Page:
The purpose of the second set of questions was to investigate whether the interviewees personally experienced any exogenous, structural changes regarding their professional life. The researchers were mainly interested in whether and how the technological revolution touched the everyday experiences of practicing physicians.
Interviewees have experienced different kinds of change since they have been practicing medicine. They mentioned changes related to information technologies and changes that new technologies facilitated in the doctor-patient relationship.
According to their views, making healthcare data digitized, the appearance of digital administration, the presence of telemedicine and the point-of-care not exclusively being the clinic or the hospital, but the patient’s home have been crucial.
In one of the interviewee’s words: ‘I think probably the biggest changes involve technologically mediated communication between doctors and patients. I think that prior to the digital revolution, engagement between doctors and patients was strictly limited to face-to-face interactions. That has changed in that today we have a variety of technologically mediated platforms for connecting with patients. And so, the context of care between doctor and patient has completely evolved and changed.’ .
Several interviewees reported that their personal experiences made them realize what kind of changes have been taking shape and what consequences the digital transformation have. One of them said: ‘I felt the “winds of change” in 2005 for the first time—when a patient knew a professional topic better than me because he/she got some information through the Internet. That’s when I realized what a double-edged sword we have to deal with: on the one hand, a prepared patient is of tremendous help, on the other hand, re-calibrating wrong information means at least the same level of disadvantage.’ .
They emphasized that there are many more technological and pharmacological opportunities in treating patients. The appearance of the first smartphones in 2007 was a decisive turn in the evolution of the doctor-patient relationship. They emphasized that a growing number of patients started gathering information before meeting their physicians and were increasingly active in their treatment and decision-making. In the words of an interviewee:
‘Because of the Internet, social media and technology, my patients were coming to me with more information and they weren't looking to me to just solve a problem. They wanted to be involved in this problem.’
Another one explained that ‘the expectations from people in our community for their health care is much higher than they were when I first graduated over 20 years ago. So, when I first graduated people wanted some information but not a lot. And many people didn't really want much information at all. But now many people want a lot more information and the expectations for positive outcomes are much higher.’ .
They expressed how expectations towards physicians and the entire healthcare system have been growing due to patients’ increased appetite for information. Among the changes, they also mention the issue of technologies used in the wrong way might lead to losing the human touch that encompasses the entire work of physicians. However, they emphasized that using the technologies in the wrong way is the root of the issue not technologies themselves.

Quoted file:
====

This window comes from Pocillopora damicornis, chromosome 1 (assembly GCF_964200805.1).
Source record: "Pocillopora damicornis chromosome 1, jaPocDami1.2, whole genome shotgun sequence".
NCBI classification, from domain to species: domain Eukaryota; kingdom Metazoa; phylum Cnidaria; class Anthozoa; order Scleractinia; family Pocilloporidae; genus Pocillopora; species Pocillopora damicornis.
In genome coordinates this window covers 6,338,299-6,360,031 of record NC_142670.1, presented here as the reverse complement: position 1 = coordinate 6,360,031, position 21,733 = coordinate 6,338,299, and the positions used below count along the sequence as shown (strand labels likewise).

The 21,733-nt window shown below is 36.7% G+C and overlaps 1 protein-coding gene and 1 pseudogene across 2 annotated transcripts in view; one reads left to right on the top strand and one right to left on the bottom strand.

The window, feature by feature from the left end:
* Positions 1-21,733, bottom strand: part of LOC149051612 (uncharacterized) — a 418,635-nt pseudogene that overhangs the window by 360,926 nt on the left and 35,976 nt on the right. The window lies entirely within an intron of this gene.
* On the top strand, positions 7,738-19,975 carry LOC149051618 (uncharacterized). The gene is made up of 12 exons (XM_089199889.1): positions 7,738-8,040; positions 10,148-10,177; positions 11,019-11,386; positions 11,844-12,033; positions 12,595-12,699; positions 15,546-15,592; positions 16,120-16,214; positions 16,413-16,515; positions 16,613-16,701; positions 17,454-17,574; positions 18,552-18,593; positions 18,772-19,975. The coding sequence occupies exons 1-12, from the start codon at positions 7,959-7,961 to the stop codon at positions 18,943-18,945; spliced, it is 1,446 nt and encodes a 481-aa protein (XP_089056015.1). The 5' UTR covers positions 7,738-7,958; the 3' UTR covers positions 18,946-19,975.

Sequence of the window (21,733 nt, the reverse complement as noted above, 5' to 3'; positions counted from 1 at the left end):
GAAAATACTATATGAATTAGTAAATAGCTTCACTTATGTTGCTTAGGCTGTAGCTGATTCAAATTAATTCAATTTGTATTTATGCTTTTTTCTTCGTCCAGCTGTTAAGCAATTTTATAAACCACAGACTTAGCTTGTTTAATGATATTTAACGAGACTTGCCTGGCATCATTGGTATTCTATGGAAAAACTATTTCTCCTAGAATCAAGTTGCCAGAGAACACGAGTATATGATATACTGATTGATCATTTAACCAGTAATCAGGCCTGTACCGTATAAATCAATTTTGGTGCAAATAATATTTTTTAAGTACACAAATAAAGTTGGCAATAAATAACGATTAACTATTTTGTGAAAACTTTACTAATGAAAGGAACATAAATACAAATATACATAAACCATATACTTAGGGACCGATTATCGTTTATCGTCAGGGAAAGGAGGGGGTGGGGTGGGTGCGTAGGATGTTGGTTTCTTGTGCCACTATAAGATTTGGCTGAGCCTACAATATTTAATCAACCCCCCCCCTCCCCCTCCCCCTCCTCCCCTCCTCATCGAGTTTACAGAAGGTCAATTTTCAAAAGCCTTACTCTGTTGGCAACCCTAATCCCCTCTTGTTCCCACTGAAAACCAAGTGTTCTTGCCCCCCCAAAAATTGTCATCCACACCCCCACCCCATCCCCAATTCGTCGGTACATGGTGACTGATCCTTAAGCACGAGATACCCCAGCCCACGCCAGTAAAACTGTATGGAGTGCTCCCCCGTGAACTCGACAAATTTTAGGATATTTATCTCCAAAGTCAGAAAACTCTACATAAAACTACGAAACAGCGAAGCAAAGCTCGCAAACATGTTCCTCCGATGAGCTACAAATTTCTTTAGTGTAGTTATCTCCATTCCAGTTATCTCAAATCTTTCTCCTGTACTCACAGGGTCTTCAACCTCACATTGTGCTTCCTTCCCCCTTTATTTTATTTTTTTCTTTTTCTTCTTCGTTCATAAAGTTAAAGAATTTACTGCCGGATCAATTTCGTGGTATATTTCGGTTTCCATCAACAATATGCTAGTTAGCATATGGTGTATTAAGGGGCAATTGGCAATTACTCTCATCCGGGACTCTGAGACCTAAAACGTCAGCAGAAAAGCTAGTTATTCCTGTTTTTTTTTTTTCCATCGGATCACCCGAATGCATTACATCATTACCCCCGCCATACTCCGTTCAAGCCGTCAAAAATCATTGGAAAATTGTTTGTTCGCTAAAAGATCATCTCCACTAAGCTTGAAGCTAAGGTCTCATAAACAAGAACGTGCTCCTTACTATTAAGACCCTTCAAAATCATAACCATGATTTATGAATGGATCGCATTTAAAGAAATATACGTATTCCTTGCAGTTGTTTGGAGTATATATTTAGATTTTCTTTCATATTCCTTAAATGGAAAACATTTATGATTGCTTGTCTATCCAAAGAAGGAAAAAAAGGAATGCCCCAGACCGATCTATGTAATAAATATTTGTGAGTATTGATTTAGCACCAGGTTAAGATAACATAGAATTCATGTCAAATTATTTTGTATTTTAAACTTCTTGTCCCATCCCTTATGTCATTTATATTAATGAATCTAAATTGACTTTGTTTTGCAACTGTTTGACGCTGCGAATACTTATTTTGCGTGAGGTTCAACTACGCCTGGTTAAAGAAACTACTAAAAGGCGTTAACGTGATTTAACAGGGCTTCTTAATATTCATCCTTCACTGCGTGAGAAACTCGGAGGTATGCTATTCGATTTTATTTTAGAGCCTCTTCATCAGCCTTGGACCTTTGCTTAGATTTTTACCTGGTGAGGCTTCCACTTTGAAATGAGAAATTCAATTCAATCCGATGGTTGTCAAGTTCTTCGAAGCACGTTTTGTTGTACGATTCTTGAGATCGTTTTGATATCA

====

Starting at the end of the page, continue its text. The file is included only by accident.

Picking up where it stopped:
Theme 2. The present: The role of digital health and technology in the medical practice and their everyday challenges
2.1. Associations with digital health.
When looking at associations with digital health and technology, we asked a question about what comes to physicians’ mind when they hear the expression of digital health. We were curious about how digitally engaged doctors understand the term and whether there are any differences and/or common features when describing it. The first associations were related to new technologies and their consequences. They referred to those innovations that make it possible for medical professionals and patients alike to work together more efficiently. Every respondent said that digital health means a wide spectrum of possibilities from storing patient data digitally and having access to it anywhere to embracing robotic surgery, but also the phenomenon that the patient gets informed through online sources—already before turning to the doctor.
According to a physician’s view, ‘digital health is a broad term that is not a very helpful term. Because everything's digital now. We don't use the word digital banking. We just say banking, we don't say, you know, digital entertainment. We just say entertainment. So eventually digital health will just be health. But in the meantime, digital health broadly refers to the use of mainly remote monitoring technologies that allow extension of care beyond the hospital itself into the community through a variety of techniques including Bluetooth-enabled wearable bio sensors, smartphones, electronic health records, and its related technological infrastructure. And it's to me a social and behavioural science about how to employ these technologies to improve patient outcomes.’ .
At the same time, they also attributed a cultural connotation to digital health as it facilitates patient empowerment. This feature becomes apparent in one of the interviewee’s words as the following:
‘For me digital health is not about technology. Technology comes and technology goes. Technology is just the main tool for creating a more involved, responsible patient. The ‘e’ in e-Health doesn’t stand for technology, it stands for the empowered patients.’